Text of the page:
Alix PaultreModerated by Alix Paultre, our roundtable this month deals with regulatory issues, and the question is: “How can the many standards organizations better cooperate with one another to improve the way things are done?”



Cees LinksCees Links, President of GreenPeak and Marketing Chair of ZigBee RF4CE Standards Group 

Competing companies offering different technology solutions for the same problem create market confusion for OEMs as well as for customers. For example, the 3D TV market has stalled because of different 3D rendering technologies (using active glasses, passive glasses, or – not glasses at all).

The various associated standardization bodies competing for the market have created an additional level of confusion. Some of the leading TV manufacturing companies have very actively participated in building a standard to synchronize 3D glasses by using ZigBee RF4CE technology (Z3S: ZigBee 3D Synchronization), while other TV manufacturers have decided to restart the whole effort based on Bluetooth technology.

Dumb, dumb, dumb…

Apparently the internal political positions and the complete overestimation of the value of technology (“better” versus “good enough”) are completely blindsiding companies. Consumers are not interested in technology - they are interested in safe choices that arise from uniform standards. As long as there are no standards, consumers will just sit back and tell the manufacturers: come back later, when you have sorted it out.

Main-stream consumers do not want to run the risk of betting on a losing horse. Remember the Betamax against VHS war or more recently BlueRay against HD DVD?

Examples of successful standards like TCP/IP, Wi-Fi and GSM that created a “rising tide” for suppliers, came from uniform standards which in turn, helped adoption rates to increase rapidly. Standards wars always generate agony in companies, wasting shareholders money, but consultants and journalists get a boonn out of them as there is controversy to write about… 


Tom WilliamsTom Williams, Director Datacomm Division, BTR Netcom (

Cooperation between the many different standards making organizations is essential for the continued growth of the individual industries they represent. Whether those industries are commercial, industrial, residential, government or private industries. This cooperation can determine the continued success or possible stagnation of an industry.

One of the best ways to help with this cooperation is the appointment of liaison members attending meetings for complimentary standards bodies. A simple liaison letter from one standards committee or subcommittee to another, letting them know the progress that is being accomplished will help to inform members and committees. Sharing of proposed draft standards before publication between bodies will also help to harmonize complimentary standards.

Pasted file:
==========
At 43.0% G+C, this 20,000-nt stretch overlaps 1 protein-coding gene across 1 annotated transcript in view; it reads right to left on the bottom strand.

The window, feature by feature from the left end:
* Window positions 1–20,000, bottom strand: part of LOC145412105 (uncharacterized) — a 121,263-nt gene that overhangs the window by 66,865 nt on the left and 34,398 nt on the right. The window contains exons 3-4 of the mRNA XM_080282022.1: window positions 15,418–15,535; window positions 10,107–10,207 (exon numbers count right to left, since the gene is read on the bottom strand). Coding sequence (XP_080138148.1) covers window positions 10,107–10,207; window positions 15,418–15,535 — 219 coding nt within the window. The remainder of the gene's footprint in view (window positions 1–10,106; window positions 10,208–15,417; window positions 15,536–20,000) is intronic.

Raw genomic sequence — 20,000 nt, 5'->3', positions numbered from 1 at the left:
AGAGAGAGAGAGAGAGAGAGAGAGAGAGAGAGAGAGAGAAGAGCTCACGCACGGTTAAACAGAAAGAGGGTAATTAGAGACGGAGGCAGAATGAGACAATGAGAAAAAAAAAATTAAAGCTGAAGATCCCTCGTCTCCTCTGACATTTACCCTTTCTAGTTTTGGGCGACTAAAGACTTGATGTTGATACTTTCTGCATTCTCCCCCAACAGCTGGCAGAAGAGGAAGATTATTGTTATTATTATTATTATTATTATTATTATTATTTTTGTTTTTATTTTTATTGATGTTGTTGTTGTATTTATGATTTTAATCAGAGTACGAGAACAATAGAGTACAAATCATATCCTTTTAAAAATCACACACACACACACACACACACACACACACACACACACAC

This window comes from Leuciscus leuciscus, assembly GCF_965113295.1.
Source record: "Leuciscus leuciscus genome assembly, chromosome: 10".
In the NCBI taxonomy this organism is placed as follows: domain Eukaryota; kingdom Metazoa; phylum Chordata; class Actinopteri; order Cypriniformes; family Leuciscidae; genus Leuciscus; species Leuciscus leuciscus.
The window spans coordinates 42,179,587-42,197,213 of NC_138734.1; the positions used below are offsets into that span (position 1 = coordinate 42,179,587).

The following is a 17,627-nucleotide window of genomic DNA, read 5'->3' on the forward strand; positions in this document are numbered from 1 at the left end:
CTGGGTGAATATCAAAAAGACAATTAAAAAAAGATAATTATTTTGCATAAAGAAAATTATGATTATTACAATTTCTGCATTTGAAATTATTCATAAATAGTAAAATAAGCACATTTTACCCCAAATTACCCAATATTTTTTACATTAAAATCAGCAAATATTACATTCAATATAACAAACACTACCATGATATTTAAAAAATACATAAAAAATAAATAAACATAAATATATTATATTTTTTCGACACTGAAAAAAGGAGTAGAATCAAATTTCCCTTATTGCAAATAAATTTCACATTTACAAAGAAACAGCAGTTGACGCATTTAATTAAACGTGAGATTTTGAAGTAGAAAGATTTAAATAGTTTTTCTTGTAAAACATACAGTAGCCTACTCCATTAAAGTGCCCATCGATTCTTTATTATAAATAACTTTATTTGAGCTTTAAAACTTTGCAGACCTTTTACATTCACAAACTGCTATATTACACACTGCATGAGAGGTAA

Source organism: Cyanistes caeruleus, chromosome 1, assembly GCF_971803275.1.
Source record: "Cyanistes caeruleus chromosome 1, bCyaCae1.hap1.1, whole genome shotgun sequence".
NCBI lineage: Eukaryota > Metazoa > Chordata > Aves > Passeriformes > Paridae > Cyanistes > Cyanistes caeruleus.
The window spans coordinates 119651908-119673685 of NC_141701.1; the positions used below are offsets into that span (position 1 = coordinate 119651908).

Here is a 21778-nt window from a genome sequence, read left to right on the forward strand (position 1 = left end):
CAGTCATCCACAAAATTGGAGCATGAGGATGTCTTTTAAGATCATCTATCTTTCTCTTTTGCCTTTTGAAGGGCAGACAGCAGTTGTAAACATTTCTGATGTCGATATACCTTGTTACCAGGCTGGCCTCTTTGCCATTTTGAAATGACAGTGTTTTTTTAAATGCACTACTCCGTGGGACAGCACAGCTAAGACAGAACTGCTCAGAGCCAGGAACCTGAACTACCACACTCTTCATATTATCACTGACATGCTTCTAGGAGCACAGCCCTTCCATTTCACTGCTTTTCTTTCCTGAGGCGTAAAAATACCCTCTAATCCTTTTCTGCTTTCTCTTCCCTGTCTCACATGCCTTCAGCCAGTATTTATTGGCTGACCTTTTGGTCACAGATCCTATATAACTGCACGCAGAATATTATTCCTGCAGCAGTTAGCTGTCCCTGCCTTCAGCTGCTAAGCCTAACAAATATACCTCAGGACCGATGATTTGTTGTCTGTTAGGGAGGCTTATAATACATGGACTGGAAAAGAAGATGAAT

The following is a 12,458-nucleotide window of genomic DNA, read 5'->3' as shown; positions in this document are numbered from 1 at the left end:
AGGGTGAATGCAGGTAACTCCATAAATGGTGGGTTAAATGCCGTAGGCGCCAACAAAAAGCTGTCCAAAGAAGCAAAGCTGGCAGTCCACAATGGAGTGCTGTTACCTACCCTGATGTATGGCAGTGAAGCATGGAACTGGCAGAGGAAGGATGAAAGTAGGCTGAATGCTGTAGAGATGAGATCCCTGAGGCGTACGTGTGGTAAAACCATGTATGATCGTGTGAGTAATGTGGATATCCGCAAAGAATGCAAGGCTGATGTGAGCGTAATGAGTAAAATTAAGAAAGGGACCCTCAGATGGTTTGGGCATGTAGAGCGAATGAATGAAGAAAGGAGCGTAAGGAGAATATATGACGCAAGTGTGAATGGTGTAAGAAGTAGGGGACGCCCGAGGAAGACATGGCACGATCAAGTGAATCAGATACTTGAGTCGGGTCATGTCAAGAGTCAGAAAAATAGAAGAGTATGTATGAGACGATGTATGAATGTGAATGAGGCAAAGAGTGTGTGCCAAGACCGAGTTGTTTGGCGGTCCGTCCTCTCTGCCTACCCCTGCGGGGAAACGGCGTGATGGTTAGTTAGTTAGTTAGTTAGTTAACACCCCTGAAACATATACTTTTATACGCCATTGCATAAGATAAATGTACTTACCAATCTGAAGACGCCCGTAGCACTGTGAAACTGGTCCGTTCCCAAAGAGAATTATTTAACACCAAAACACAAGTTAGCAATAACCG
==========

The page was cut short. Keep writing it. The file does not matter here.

Allowing members of one standards body to attend the meeting and participate in the sharing of information and ideas will only improve the standards making process. Competing and complimentary standards bodies should do the same to insure there are no significant differences between the standards that would prevent a particular product or service from performing as intended between all user environments.

Standards bodies creating the next evolution in technological products do so with a understanding that complimentary standards help create confidence in the products for user safety, performance and reliability. This cooperation will sustain the overall growth and prosperity of many industries. To not cooperate will only delay and prevent that growth.

Mario GomezMario Gomez, Product Compliance Engineering Manager, TE Circuit Protection (

I believe there is a huge opportunity for improvement in the area of factory audits for certified products. Efficiency could certainly be improved through a system of mutual recognition by product safety agencies. Many of these agencies are also the standards organizations for their respective regions, so by creating a mutual recognition program, they could dramatically reduce redundant testing.

The reduction in repetitive testing resulting from mutual recognition of certification test reports, such as the IEC’s CB Scheme for product approvals, would clearly improve efficiency. The CB Scheme was developed with member safety agencies agreeing to accept each other’s certification test reports. This method lets a manufacturer submit samples for testing at one agency to obtain certification, and then use that report to obtain additional certifications from other member agencies.

An equivalent process for factory audits, which consume considerable amounts of time and money, needs to be developed. If we assume that a manufacturer has two factories and four agency approvals on a product, and each agency conducts four annual audits at each factory that amounts to 32 audits each year for each product. It is not uncommon for some manufacturers to endure more than 100 follow up service audits every year.

Industry really needs an alternative to the existing repetitive factory audit system in place at this time.